Cisco Defense Orchestrator Room for Improvement

Todd Ellis
CTO at Secure Networkers
Some of the issues we've had aren't really a CDO problem. For example, we had some MX devices that were blocking Windows Update from happening. We found out it was a Meraki issue, but it would have been nice if it had been flagged for us: "Hey, these updates are failing because the MX is blocking it." It wasn't a huge problem, but there was a loss of our time as well as the fact that the updates didn't get pushed out. You could look at that as a security issue but, at the same time, when updates won't run for any reason on certain machines, you freak out a little bit. We thought it was a licensing issue with Microsoft or it could have been Dell EMC. But we were wasting time making all these phone calls and having people remotely troubleshoot it. The troubleshooters were saying, "Man, this looks like a network issue." They tethered a phone and joined it to the wireless on the phone to see if it would update and, boom, it started working. The weird thing was that when we switched it back over to the network, the Meraki was letting it through at that point. It would have been nice if CDO had let us know that that was an issue. There are probably some things that it could do as far as some of the analytics are concerned, things I know it would be capable of: "Hey, why are all these requests coming in? The reason is that a firmware update needs to happen on the Meraki. It's a known issue." That would be helpful. View full review »
Dave Klunk
Network Security Engineer at a manufacturing company with 10,001+ employees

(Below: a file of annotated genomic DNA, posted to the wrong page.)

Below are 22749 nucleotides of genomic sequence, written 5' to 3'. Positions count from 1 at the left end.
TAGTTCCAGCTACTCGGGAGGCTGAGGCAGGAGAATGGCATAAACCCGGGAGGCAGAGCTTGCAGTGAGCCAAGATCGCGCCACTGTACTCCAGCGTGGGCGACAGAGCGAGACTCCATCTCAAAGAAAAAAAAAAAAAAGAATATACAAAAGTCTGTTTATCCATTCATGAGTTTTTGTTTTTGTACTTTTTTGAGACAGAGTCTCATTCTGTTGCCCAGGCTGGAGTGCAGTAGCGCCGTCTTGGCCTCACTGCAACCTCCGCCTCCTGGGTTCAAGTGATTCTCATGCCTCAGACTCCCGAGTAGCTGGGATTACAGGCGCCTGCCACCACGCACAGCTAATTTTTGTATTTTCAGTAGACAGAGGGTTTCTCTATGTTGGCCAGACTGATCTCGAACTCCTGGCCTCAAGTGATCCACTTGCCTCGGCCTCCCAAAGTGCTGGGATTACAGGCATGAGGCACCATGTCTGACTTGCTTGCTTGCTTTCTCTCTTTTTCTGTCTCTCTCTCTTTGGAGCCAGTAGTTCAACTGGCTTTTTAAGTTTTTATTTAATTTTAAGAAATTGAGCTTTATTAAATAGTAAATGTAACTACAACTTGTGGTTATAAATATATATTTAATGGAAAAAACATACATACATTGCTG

We use it for limited changes, although I still don't find it one of the easier ways to make changes. I wish it was a lot easier for that. I have told Cisco about it before. We got it for configuration storage backup and it works great for that. They had me go through a couple of WebEx's as me as far as changes go, and it seems easier to do them through ASDM. If they had like a GUI-type interface merged with CDO through which we could do changes, it would be definitely an awesome tool. But ASDM is easier for times when we're doing one or two rule additions. If it's going to go any bigger, CDO runs through a script. It's easier for me just to make a script and put it on the device in the first place, instead of going through CDO to do that. For managing or making changes on the ASA in a way that is similar to ASDM, if they somehow might be able to look at incorporating that functionality, that would be good. Currently, when you want to add a change, you go through the process in CDO and all it's doing is creating a script. I can just use my past scripts - adjust accordingly, copy and paste into the firewall - quicker than I can running through the tool on CDO. Again, if it's just like a one-liner or a basic admin-type change on a firewall, ASDM is my go-to application to do it. It's just so much quicker and easier. I know Cisco is trying to get away from ASDM, using Java-based GUI for firewalls. We're actually starting to go over to FirePOWER Chassis, and I don't know if they're going to be putting in the capability in CDO to monitor the chassis themselves or not. We can, of course, do the Virtual ASA through CDO, but that doesn't handle the chassis itself. It would be nice if CDO had that ability. I'd like CDO to be the one-stop-shop where we could do all the configurations easily. It would be nice, for ASA upgrades, if we could do them from a central repository and not have to reach out to Cisco. That would be a definite plus. CDO is great for a quick view of something like how many systems I have running a certain set of code. Or maybe a vulnerability came out and we have to check if we are running that code. What are the cases? What are our vulnerable firewalls? It's helped to identify them. But what would be even easier is: "Here's all the identified ones. Want to upgrade them and schedule?" That's something we can do but, again, they have to go out to Cisco to pull the image down. I'd rather say, "I don't want you to go at Cisco. I want you to go over to this server," and SFTP over to our server right here. "Pull this image down," and then let it run through its upgrade process. That would be awesome. The one recommendation that would be the most beneficial, in my opinion, would be the ability to upgrade from a local repository instead of off of Cisco. We tested it out in lab in terms of how it upgrades, and it was literally "click, click, click," and then sit back and wait until it was done; and it tells you it's done. That worked perfectly. The problem is we don't put DNS resolution servers on our firewall configs. So they have no way to resolve or whatever URL it is sending to for pulling down those updates. If I could do it from a central repository, I'd use this thing a whole lot more. I kind of see the benefit of going to, but if it did a hash on the download and that hash was fine compared to what it brings off the repository, I wouldn't see a problem with it. But I'm not the application engineer. I don't even know if it could do it that way or if they might want to look into it. But that is the best recommendation and it would make me get into this thing a heck of a lot more. View full review »